Preparations on for Eiffel Tower to reopen after longest closure since WWII

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Workers are preparing the Eiffel Tower to reopen next week after the coronavirus pandemic led to the iconic Paris landmark's longest closure since World War II.

But as France’s tourism industry starts back up in earnest, the 324-meter-tall wrought-iron tower won’t immediately welcome visitors in the way it did before the country’s virus lockdown.

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The number of people allowed in will be limited when the Eiffel Tower opens again on June 25. Elevators to the top will be out of service, and only the first and second floors accessible to the public. Individuals interested in combining sightseeing and workouts will be in luck.

“At first, only visits by the stairs will be available,” Victoria Klahr, the spokeswoman for the tower’s management, said on Tuesday.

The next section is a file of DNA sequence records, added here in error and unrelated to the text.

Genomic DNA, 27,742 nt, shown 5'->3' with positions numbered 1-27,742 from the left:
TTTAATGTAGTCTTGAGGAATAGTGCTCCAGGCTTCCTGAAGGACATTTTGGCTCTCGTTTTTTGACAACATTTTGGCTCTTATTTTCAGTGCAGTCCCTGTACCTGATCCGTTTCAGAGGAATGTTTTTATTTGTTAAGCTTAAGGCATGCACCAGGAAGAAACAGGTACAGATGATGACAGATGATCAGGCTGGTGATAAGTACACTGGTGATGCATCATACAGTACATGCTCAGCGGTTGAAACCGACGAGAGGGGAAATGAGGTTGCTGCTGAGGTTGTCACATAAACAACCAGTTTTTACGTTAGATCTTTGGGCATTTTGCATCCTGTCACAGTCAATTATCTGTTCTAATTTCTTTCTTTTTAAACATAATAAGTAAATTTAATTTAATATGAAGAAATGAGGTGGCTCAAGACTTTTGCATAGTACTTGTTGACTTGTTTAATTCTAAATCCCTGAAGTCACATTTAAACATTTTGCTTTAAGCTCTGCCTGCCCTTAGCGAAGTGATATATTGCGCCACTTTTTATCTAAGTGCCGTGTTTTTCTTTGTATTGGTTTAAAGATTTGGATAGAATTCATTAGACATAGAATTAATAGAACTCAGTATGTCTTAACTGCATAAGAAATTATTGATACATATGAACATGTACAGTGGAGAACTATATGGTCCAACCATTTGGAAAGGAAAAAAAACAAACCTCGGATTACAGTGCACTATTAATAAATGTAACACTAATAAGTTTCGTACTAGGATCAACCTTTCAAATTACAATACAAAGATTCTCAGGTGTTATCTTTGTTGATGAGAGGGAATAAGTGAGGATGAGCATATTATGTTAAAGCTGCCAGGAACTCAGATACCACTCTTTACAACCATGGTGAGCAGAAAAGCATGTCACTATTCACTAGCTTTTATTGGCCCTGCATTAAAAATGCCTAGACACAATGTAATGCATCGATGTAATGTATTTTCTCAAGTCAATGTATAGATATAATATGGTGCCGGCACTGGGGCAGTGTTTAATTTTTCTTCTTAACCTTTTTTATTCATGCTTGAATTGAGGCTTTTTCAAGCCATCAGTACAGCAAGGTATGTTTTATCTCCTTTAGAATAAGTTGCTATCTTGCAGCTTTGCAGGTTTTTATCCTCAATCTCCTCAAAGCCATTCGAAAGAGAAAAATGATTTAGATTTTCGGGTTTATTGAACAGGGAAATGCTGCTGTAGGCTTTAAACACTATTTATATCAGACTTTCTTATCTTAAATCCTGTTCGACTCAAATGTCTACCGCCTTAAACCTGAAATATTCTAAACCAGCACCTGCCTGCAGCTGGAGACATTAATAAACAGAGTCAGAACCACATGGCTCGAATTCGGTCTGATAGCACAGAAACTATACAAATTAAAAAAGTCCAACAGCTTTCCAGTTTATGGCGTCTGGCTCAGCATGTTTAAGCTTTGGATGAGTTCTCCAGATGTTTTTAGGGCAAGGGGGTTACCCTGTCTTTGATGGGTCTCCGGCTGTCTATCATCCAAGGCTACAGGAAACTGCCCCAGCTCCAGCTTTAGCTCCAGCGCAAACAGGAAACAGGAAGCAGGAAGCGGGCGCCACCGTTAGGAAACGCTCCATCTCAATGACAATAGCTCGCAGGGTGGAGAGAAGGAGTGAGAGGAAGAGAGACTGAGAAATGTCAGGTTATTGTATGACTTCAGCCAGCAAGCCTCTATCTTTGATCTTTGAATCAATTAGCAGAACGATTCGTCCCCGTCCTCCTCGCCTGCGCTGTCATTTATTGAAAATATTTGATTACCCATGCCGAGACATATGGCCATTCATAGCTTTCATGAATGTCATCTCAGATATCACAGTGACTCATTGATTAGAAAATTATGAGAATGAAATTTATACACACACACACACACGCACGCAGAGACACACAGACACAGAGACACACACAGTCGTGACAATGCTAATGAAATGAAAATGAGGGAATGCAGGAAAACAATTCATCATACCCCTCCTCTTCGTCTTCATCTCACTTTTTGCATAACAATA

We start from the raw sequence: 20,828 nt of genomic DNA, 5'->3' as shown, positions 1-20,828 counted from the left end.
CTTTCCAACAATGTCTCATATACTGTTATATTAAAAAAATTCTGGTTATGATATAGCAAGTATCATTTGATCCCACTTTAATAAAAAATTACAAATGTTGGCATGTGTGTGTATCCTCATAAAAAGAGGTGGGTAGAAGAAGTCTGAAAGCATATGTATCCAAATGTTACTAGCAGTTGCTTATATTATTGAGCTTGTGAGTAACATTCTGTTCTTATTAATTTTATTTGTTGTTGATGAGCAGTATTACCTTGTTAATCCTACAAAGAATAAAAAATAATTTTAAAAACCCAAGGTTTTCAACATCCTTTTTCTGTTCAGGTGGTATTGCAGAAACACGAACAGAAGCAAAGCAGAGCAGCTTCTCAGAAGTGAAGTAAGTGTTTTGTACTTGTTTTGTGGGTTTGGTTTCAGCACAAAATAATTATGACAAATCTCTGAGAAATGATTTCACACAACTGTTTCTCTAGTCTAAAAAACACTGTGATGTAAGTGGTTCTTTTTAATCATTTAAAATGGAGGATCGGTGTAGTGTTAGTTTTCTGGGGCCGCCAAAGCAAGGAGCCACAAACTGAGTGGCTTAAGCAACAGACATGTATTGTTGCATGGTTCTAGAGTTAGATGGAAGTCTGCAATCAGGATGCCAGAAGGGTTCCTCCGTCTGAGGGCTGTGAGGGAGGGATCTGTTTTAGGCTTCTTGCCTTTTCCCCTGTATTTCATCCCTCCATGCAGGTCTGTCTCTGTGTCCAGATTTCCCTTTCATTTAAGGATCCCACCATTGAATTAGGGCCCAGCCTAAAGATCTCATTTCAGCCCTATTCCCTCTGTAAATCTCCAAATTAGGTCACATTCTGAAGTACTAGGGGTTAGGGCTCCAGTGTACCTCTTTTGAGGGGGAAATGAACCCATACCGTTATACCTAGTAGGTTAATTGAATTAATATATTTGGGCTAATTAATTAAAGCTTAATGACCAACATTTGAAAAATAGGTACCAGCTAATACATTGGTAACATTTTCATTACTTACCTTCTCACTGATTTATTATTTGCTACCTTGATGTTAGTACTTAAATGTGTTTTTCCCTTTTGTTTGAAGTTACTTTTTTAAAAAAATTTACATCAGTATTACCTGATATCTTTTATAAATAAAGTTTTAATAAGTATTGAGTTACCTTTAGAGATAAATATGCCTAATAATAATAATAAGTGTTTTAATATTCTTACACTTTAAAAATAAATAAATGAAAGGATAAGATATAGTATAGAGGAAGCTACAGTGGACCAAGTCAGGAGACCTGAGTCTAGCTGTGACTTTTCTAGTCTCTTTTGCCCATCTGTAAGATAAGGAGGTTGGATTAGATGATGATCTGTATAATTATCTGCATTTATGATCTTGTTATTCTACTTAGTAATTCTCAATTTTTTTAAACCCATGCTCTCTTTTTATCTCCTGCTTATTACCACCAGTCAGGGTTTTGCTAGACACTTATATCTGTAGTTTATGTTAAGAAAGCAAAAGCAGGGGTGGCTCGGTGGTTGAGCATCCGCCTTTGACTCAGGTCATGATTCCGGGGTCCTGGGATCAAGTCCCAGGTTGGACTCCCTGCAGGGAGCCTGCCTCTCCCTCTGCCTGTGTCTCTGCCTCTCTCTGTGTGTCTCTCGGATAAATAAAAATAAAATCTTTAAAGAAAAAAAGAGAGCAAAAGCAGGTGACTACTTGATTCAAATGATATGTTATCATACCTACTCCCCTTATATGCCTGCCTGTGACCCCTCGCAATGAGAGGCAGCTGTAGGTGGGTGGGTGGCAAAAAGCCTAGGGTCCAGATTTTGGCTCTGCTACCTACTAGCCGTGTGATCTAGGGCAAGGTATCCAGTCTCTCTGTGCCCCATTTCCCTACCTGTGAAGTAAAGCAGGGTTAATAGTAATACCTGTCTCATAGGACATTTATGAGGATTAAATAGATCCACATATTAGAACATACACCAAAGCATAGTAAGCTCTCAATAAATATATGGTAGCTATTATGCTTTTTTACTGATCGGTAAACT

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Everyone over age 11 also will be required to wear face masks, while crowd control measures will be in place, according to the tower's management.

“We are optimistic that visitor numbers will pick up, even if it will likely be local tourists who visit the monument in the first weeks," Klahr said.

Tourists planning trips to the City of Light are advised to book tickets to see the Eiffel Tower online. The online ticket office is set to open Thursday.

Paris tourism officials have expressed muted optimism about the city’s reemergence as a travel destination following France's nationwide lockdown that started in March.

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“To visit Paris now is quite exceptional, as we of course don’t have many visitors and we don’t expect this summer to be at the same level as previous ones,” said Corinne Menegaux, Paris businesses and tourism office director.

Officials have said that tourism levels have dropped by around 80 percent compared to the same month in previous years.

But they are touting the French capital’s charms all the same.

“Let’s also not forget that Paris is one of the greenest cities around so there are plenty of outdoor activities available that can be done with families,” Menegaux said.

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